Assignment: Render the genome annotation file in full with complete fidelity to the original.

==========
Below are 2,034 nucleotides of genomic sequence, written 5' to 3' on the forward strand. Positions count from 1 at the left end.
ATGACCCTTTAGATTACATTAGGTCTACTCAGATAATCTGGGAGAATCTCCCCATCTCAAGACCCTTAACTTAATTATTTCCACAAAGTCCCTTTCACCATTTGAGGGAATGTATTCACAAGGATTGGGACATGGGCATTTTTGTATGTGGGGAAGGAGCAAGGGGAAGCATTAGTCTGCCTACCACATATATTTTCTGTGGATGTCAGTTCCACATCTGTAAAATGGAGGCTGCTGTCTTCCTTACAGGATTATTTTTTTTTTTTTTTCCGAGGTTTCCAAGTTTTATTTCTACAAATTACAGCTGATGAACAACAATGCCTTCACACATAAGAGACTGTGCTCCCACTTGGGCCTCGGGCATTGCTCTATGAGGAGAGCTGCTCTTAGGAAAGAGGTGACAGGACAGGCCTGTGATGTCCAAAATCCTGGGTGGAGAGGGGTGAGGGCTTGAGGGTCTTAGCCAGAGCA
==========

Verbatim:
Below are 2,034 nucleotides of genomic sequence, written 5' to 3' on the forward strand. Positions count from 1 at the left end.
ATGACCCTTTAGATTACATTAGGTCTACTCAGATAATCTGGGAGAATCTCCCCATCTCAAGACCCTTAACTTAATTATTTCCACAAAGTCCCTTTCACCATTTGAGGGAATGTATTCACAAGGATTGGGACATGGGCATTTTTGTATGTGGGGAAGGAGCAAGGGGAAGCATTAGTCTGCCTACCACATATATTTTCTGTGGATGTCAGTTCCACATCTGTAAAATGGAGGCTGCTGTCTTCCTTACAGGATTATTTTTTTTTTTTTTTCCGAGGTTTCCAAGTTTTATTTCTACAAATTACAGCTGATGAACAACAATGCCTTCACACATAAGAGACTGTGCTCCCACTTGGGCCTCGGGCATTGCTCTATGAGGAGAGCTGCTCTTAGGAAAGAGGTGACAGGACAGGCCTGTGATGTCCAAAATCCTGGGTGGAGAGGGGTGAGGGCTTGAGGGTCTTAGCCAGAGCA